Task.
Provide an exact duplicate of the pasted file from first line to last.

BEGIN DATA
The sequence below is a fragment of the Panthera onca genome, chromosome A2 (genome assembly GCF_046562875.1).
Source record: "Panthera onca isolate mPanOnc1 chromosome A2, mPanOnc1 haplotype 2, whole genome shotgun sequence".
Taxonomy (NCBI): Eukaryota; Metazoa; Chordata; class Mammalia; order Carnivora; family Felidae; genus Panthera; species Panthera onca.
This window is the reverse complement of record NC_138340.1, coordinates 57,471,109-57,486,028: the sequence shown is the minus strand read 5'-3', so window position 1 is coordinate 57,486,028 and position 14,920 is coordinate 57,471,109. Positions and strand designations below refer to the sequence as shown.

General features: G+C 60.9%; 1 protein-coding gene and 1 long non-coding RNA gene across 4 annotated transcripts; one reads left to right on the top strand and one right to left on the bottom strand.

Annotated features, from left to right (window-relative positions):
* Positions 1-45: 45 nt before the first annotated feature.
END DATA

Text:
The sequence below is a fragment of the Panthera onca genome, chromosome A2 (genome assembly GCF_046562875.1).
Source record: "Panthera onca isolate mPanOnc1 chromosome A2, mPanOnc1 haplotype 2, whole genome shotgun sequence".
Taxonomy (NCBI): Eukaryota; Metazoa; Chordata; class Mammalia; order Carnivora; family Felidae; genus Panthera; species Panthera onca.
This window is the reverse complement of record NC_138340.1, coordinates 57,471,109-57,486,028: the sequence shown is the minus strand read 5'-3', so window position 1 is coordinate 57,486,028 and position 14,920 is coordinate 57,471,109. Positions and strand designations below refer to the sequence as shown.

General features: G+C 60.9%; 1 protein-coding gene and 1 long non-coding RNA gene across 4 annotated transcripts; one reads left to right on the top strand and one right to left on the bottom strand.

Annotated features, from left to right (window-relative positions):
* Positions 1-45: 45 nt before the first annotated feature.